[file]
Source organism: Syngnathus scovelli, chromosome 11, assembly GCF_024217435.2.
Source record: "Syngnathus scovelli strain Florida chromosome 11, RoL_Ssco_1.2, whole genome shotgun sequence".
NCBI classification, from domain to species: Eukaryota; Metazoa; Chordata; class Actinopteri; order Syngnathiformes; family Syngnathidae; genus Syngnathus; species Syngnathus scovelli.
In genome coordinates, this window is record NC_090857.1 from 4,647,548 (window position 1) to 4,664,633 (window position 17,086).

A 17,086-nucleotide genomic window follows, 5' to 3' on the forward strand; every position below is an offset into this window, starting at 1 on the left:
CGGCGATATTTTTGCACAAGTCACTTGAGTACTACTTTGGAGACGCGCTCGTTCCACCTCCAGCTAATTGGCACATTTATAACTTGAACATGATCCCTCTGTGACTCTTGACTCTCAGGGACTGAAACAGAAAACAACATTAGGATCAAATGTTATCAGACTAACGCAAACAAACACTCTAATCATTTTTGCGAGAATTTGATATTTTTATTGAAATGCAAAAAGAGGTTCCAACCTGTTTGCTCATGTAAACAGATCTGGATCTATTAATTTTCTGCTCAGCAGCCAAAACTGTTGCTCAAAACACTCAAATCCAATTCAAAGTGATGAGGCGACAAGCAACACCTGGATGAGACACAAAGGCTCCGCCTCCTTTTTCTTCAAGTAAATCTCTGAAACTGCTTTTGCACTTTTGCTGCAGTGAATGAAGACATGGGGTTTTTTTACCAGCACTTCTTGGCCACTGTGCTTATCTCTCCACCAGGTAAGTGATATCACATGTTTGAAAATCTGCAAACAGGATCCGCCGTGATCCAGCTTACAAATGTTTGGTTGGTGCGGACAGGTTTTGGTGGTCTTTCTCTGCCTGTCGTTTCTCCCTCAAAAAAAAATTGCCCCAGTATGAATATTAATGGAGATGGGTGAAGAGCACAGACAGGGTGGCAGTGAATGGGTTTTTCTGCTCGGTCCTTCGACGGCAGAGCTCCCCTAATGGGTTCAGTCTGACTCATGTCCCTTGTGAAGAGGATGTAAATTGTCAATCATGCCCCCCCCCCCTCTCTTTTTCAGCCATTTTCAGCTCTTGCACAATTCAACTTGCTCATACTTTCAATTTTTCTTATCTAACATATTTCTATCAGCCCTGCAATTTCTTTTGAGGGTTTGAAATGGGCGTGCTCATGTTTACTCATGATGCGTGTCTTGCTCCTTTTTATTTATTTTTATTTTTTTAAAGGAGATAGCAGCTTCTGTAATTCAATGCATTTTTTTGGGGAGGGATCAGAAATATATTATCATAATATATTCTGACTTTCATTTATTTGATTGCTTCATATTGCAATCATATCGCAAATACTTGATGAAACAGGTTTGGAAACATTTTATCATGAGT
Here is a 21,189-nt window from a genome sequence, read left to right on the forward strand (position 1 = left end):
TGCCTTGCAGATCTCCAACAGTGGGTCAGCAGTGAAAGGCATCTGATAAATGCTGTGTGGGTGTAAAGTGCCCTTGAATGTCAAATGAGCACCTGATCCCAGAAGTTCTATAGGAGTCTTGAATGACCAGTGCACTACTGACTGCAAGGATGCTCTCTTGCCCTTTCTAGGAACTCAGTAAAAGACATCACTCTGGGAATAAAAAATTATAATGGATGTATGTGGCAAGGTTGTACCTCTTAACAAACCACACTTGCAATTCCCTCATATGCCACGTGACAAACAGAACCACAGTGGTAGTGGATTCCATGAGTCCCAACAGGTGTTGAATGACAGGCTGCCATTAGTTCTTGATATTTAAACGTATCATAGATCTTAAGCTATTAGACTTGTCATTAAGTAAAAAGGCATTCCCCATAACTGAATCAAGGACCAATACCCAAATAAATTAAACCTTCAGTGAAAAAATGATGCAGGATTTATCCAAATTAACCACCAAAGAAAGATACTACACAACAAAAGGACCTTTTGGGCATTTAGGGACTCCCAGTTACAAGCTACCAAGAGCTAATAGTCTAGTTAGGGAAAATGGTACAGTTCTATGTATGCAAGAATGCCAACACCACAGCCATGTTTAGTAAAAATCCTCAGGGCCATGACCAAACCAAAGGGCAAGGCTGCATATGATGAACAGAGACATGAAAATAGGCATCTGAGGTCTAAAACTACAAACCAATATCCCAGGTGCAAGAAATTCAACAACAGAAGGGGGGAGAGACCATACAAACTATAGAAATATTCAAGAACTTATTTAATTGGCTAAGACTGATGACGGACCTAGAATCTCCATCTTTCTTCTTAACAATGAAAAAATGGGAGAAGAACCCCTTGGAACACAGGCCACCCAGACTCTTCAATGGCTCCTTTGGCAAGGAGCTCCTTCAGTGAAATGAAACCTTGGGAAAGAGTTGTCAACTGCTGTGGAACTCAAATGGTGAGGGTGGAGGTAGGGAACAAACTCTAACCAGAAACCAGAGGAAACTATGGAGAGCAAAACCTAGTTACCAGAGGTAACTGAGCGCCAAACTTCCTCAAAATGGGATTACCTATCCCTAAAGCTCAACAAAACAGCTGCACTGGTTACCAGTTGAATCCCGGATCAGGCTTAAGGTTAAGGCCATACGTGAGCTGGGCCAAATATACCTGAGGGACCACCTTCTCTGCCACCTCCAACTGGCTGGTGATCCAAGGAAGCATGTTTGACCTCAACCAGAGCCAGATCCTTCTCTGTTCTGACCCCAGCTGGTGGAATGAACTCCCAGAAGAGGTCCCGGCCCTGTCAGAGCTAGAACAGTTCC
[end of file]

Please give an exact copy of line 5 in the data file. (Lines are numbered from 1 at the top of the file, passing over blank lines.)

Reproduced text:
A 17,086-nucleotide genomic window follows, 5' to 3' on the forward strand; every position below is an offset into this window, starting at 1 on the left: